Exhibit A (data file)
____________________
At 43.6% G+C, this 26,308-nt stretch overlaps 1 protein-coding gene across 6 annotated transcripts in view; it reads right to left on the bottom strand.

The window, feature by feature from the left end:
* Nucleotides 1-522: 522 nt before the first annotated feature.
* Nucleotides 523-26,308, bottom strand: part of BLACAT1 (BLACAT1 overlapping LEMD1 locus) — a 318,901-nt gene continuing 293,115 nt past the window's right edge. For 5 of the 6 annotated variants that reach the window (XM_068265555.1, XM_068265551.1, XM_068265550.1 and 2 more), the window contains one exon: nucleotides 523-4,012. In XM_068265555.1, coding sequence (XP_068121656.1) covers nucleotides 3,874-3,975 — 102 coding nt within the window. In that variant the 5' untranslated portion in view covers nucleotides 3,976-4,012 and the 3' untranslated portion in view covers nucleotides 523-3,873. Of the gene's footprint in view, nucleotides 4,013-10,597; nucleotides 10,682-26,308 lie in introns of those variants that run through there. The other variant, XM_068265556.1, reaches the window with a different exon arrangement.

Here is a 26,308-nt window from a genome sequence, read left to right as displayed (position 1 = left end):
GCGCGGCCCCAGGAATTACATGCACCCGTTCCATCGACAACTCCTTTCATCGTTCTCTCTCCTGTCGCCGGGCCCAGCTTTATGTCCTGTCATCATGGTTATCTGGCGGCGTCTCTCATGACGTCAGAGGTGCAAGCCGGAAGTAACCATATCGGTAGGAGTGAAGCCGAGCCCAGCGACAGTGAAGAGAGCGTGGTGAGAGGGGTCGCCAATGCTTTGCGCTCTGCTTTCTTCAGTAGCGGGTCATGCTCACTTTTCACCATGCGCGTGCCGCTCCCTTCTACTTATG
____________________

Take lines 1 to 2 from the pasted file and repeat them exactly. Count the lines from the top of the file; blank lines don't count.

At 43.6% G+C, this 26,308-nt stretch overlaps 1 protein-coding gene across 6 annotated transcripts in view; it reads right to left on the bottom strand.

The window, feature by feature from the left end: